The Government Communication Service (GCS) is the professional body for more than 7,000 public service communicators working in government departments, agencies and arm’s length bodies. Communication is one of the four main levers government has to affect change, alongside legislation, regulation and taxation.
Our membership includes marketing, stakeholder engagement, internal comms, media, digital and social, and operational communications professionals. We work across 25 ministerial departments, 21 non-ministerial departments and more than 300 agencies and other public bodies. We serve the public across the United Kingdom and promote our interests overseas through the network of communicators based at embassies and posts around the world.
Exponential growth of data, rapid transformations in media consumption, fragile public trust and false content, new technology, the need for greater efficiency, and changing societal expectations are creating new opportunities, challenges and ethical questions for GCS.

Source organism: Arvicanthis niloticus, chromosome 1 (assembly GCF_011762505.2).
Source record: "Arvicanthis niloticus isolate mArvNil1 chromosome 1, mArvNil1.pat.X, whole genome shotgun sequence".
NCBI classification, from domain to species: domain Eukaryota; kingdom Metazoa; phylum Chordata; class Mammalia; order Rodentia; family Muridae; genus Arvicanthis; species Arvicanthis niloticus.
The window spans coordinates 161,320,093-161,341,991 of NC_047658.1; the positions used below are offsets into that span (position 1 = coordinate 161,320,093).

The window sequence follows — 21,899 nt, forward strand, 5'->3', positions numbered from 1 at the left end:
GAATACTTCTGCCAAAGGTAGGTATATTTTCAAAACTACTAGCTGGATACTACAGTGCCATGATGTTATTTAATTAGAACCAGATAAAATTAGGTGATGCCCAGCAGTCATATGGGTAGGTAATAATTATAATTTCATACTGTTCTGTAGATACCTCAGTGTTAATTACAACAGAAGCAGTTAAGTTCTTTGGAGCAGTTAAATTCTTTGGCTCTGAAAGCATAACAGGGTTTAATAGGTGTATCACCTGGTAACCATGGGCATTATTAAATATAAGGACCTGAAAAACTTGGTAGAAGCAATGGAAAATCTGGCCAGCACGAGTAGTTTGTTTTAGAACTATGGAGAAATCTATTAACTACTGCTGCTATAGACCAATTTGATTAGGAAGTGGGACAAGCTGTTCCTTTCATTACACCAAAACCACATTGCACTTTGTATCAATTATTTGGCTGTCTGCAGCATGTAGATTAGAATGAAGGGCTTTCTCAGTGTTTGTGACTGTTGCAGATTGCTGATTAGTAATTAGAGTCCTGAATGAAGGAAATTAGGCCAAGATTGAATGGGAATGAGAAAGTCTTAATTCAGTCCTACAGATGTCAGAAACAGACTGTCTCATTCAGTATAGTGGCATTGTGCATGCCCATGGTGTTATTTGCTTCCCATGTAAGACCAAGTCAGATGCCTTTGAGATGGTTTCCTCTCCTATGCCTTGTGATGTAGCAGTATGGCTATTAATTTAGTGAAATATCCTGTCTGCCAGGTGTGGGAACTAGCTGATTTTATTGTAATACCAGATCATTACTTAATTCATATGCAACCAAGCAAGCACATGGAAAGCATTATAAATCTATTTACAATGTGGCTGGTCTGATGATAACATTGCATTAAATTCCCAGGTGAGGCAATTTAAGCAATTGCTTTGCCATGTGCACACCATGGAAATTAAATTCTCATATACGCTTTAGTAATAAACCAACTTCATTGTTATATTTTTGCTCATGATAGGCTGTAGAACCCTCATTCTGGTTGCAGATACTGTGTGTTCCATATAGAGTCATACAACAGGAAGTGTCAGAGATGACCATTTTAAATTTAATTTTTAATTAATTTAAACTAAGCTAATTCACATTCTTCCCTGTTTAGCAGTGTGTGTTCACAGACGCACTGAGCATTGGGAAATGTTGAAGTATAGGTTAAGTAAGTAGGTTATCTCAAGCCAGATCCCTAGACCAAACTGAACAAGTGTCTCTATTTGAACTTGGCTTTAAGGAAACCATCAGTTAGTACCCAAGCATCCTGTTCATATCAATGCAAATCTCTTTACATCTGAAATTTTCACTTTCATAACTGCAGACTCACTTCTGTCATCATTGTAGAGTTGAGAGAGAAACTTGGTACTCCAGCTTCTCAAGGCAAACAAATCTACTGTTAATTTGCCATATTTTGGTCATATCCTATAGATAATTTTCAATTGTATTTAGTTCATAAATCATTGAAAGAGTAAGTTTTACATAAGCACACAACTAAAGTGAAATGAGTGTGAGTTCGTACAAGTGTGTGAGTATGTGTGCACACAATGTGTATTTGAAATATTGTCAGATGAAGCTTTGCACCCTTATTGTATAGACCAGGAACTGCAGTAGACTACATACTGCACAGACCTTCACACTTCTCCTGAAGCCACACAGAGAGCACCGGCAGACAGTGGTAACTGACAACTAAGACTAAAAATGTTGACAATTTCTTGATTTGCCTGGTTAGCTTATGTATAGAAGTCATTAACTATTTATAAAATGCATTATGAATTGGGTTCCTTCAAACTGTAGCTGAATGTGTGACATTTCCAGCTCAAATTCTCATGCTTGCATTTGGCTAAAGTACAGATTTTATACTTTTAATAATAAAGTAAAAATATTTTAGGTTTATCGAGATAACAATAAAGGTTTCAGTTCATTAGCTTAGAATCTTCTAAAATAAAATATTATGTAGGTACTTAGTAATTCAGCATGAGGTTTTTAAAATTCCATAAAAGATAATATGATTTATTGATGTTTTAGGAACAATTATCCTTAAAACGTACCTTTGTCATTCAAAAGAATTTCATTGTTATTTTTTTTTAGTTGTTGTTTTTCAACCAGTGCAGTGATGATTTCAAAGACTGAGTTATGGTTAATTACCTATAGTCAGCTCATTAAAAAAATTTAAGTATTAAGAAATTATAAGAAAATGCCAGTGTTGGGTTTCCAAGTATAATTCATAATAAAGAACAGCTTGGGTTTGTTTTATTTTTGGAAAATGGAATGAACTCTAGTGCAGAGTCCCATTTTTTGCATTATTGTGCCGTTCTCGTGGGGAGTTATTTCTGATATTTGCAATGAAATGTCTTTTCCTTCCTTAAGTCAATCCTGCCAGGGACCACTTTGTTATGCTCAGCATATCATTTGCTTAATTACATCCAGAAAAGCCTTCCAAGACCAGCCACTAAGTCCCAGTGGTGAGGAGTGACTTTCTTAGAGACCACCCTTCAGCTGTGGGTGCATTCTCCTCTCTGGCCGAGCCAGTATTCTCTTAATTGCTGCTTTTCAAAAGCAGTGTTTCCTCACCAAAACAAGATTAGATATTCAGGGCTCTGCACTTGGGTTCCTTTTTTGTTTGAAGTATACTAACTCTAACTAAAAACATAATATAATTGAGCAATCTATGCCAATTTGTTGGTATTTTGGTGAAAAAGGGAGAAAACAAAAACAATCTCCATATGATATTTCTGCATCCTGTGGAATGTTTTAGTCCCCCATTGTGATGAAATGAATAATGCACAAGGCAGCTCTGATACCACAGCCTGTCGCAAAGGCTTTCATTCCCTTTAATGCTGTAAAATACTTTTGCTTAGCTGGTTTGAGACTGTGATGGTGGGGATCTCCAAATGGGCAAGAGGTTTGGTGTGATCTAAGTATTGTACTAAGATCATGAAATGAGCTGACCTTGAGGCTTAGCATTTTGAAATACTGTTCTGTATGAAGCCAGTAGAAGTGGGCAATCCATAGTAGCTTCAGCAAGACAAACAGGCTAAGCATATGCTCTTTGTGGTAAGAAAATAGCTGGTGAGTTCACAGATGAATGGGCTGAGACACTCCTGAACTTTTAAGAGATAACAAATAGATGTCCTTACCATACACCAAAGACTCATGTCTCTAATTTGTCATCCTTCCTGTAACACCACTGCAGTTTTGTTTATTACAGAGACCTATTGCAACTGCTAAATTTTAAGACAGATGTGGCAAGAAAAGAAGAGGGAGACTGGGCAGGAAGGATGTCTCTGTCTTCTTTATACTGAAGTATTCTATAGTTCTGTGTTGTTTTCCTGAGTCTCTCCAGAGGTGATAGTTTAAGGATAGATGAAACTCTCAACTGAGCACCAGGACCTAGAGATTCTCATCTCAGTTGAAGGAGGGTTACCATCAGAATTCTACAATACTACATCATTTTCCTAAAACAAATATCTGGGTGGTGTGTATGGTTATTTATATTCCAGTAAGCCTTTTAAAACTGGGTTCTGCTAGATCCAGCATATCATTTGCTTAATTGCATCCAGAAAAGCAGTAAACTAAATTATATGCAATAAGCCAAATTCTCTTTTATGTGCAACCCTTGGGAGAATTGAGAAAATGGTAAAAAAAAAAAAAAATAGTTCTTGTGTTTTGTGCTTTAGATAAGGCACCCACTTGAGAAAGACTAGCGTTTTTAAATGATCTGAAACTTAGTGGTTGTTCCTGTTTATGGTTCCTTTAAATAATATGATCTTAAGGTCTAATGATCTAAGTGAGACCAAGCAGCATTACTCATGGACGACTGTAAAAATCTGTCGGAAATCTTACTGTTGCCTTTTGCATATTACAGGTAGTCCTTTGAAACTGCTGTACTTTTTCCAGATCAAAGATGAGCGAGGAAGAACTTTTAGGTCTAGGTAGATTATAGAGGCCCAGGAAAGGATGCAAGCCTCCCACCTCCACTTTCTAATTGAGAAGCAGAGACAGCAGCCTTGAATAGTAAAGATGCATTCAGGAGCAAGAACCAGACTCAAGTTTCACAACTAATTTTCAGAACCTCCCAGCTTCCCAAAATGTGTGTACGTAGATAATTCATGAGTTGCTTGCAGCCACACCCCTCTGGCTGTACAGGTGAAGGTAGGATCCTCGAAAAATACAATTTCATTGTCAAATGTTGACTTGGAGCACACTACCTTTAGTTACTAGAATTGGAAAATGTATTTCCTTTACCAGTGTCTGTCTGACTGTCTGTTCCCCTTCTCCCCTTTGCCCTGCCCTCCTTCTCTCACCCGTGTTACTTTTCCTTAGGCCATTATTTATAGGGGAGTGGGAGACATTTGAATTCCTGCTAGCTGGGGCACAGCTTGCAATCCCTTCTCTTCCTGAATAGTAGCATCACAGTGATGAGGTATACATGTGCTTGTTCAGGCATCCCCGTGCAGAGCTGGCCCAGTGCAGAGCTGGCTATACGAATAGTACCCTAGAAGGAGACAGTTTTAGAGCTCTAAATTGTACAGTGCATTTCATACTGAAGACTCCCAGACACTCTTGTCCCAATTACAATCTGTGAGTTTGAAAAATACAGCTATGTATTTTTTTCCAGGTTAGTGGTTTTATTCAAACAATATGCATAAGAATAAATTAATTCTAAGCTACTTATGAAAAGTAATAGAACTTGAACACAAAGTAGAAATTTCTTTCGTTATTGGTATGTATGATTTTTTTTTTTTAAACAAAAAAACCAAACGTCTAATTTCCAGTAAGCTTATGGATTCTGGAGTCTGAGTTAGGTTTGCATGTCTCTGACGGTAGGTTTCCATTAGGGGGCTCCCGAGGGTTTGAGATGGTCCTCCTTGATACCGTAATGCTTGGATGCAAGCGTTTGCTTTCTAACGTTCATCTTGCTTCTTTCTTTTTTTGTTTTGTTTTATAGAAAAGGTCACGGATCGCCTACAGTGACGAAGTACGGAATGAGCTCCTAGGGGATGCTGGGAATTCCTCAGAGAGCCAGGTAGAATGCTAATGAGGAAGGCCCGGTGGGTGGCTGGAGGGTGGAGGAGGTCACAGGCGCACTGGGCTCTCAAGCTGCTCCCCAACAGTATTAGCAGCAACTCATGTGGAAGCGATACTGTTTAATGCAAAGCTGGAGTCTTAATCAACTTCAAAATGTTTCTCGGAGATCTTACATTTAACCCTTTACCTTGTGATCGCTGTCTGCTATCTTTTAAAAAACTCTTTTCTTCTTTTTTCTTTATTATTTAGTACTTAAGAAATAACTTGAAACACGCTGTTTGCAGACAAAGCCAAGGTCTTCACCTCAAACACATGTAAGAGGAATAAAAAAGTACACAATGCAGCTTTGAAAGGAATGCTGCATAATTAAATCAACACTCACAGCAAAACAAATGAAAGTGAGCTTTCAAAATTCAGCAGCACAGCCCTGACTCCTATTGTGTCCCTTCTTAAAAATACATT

This strategy is a response to those challenges. Its goals are to help government speak with one voice; harness rapid technological changes for the public good; deliver a more efficient and effective GCS; build public trust in government communications; and retain, attract and develop the best talent.
Pillar 1: Collaboration
The big challenges facing the country, such as levelling up or our response to Russia’s invasion of Ukraine, can only be tackled together. To foster collaboration and overcome the institutional barriers that prevent joined up communication, GCS needs a shared plan and a central team that aids joint working.
A stronger cross-government communications strategy
We will establish a central strategy and planning function in GCS to develop and support delivery of an annual communications plan and make sure Ministers have clear visibility of campaign delivery and impact. We will build on the use of insight and evaluation during the pandemic to replicate this approach for other priorities. We will use spending controls to challenge expenditure which does not demonstrate an audience-focussed approach, support cross-government objectives, join-up with other departments, support stronger government brands, or show that low cost routes have been fully explored.